As I thought more about the problem, it occurred to me that we could learn something from other industries. There are two organizations in particular that do a good job of boosting local companies – Original Fare and Keep Edmonton Original. You can find their logos at independent restaurants and retailers around the city, and I think seeing them reinforces the notion that we have more than just big box stores and chains. What if we had something similar for technology companies?

For tech companies, the web is important. It’s often the first point of interaction. As such, it’s always been a pet peeve of mine that so many local tech companies seem afraid to mention on their website that they are based in Edmonton:

I’m not trying to suggest that any of these companies have intentionally left Edmonton out, but I do think there is room for improvement.

So here’s the idea: what if every local tech company put a badge on their website that says “Proud Edmonton Tech Company”? What kind of an impact would that have? I think it would definitely help with awareness.

For most companies, placing the badge on the front page probably doesn’t make sense. Nexopia, for instance, has a very large external audience that probably doesn’t care that the company is located in Edmonton. Others will simply want the front page to look a certain way. Nearly every company has an about page however, and it’s on that page that I think such a badge would be featured (and maybe on the contact page too). Where would the badge link to? I’m not sure. I’m not even sure it has to link anywhere.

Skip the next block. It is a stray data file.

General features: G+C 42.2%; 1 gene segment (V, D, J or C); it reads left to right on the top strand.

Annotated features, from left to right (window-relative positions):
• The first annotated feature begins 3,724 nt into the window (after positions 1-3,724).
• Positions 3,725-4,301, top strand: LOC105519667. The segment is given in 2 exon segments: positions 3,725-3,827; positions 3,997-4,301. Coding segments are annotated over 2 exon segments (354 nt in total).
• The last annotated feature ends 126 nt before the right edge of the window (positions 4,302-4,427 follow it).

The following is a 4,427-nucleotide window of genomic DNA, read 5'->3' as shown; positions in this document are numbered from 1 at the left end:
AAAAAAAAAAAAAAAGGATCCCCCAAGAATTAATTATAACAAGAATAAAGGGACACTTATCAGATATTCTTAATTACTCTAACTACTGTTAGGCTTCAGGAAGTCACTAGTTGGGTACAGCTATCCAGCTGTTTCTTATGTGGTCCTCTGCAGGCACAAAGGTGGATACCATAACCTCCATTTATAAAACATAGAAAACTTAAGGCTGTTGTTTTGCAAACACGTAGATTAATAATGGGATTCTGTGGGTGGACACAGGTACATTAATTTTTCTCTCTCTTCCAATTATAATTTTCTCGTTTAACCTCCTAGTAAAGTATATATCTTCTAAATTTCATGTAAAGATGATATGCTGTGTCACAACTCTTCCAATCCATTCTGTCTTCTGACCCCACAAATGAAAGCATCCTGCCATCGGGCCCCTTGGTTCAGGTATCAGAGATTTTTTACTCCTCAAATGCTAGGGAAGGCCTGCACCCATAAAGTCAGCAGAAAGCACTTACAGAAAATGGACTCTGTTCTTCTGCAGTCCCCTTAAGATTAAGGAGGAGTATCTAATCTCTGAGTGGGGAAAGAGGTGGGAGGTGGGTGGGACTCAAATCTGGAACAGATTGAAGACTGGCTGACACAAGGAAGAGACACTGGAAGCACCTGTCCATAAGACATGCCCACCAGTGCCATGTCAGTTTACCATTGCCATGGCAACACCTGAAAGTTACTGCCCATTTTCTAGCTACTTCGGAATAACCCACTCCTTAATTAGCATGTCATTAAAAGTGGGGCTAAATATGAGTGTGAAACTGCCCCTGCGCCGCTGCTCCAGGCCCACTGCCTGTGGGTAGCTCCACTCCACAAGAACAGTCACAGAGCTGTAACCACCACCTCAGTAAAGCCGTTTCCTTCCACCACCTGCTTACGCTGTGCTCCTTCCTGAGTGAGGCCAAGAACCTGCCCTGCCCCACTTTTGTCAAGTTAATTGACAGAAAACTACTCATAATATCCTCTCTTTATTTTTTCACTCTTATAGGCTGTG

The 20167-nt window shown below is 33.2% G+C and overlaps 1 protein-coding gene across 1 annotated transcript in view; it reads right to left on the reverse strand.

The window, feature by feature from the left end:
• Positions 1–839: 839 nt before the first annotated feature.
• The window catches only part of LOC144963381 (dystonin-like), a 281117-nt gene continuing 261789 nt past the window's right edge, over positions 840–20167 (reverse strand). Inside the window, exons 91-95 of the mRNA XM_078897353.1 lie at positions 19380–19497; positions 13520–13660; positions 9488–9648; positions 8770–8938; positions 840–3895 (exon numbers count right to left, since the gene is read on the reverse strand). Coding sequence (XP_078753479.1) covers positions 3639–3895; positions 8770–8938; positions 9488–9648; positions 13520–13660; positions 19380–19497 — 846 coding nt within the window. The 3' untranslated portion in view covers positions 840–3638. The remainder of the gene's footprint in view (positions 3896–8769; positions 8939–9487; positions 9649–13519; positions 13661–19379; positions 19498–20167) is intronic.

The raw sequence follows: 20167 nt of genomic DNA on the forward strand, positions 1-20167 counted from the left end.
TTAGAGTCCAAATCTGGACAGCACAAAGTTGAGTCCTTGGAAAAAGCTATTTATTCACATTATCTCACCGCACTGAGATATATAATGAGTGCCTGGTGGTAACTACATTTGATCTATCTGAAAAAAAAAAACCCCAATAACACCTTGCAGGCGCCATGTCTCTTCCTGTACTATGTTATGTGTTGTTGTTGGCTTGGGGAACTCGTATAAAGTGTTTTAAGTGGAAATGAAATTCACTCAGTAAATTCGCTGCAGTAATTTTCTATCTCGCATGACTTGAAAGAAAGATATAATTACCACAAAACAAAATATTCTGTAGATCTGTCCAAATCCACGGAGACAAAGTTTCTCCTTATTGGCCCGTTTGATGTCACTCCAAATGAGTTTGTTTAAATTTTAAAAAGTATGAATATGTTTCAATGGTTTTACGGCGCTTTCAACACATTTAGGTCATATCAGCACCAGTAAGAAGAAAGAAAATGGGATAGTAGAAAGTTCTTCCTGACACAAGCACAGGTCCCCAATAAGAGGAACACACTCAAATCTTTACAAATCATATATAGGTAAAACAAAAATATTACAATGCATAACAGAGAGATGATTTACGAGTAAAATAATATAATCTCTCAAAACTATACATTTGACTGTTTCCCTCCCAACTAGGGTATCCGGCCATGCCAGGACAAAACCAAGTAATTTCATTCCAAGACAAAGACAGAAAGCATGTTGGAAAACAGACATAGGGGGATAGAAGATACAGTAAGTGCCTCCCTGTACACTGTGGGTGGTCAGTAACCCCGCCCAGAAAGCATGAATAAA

What do you think?

Edmonton Stories – The First Month

Back on May 14th the City of Edmonton launched its Edmonton Stories website which aims to gather real stories from real Edmontonians for use in marketing. The City did a good job of getting the site started with around 60 pre-sourced stories, giving it some momentum out of the gate. I wrote at the time that while I thought the idea was good, it wasn’t without challenges. I mentioned three: quantity of content, regularity of content, and quality of content.

Were they able to feed off that momentum to overcome those challenges throughout the first month? Let’s find out.

It took about a week after launch for the first story to appear – Sheila Edmonds’ story about adventures in Edmonton was posted on May 22nd. Stories have appeared somewhat regularly since then.

Here are the stats for the period May 14th through June 14th (word counts use the Microsoft Word algorithm):

Total # of stories posted: 42 (6 by staff)
Total # of words: 16328
Average # of words per story:  389
Total # of stories with video: 4
Total # of stories with photos: 12

The longest story was Marie Drake’s My First Time on the Mindbender at 1034 words, while the shortest was Lucien Levesque’s Festival for Kids in St. Albert at 59 words (plus a video).

Here a couple Twitter-related stats, since I have them:

# of tweets mentioning #yegstories: 106
# of tweets mentioning edmontonstories: 163

Here’s a Wordle of the first month’s stories:

As expected, words like “city” and “people” are quite common. After all, it’s the people that make Edmonton great, right? I’m happy to see “bus” is larger than “car” 🙂

Edmonton Stories has been quite active online in the first month or so. They’ve amassed 247 followers on Twitter (posting more than 200 tweets), and 72 fans on Facebook. More interesting than that, at least in my opinion, is that they’ve been commenting on blogs. Here’s one example on Sharon’s blog. I think that’s smart, as long as they are making comments that add value (otherwise the strategy could backfire).

So, the verdict:

  • Quantity: I think 42 stories posted in the first month is fantastic!
  • Regularity: Not bad, but there’s definitely room for improvement here. At least one story per day would be ideal.
  • Quality: This is subjective, but I’d say the quality is pretty good. The average length of stories is about right. Most user submitted stories have been in the Living category however, which means the Working category seems a little less genuine. I’d also prefer that each story had a one or two line bio about the author.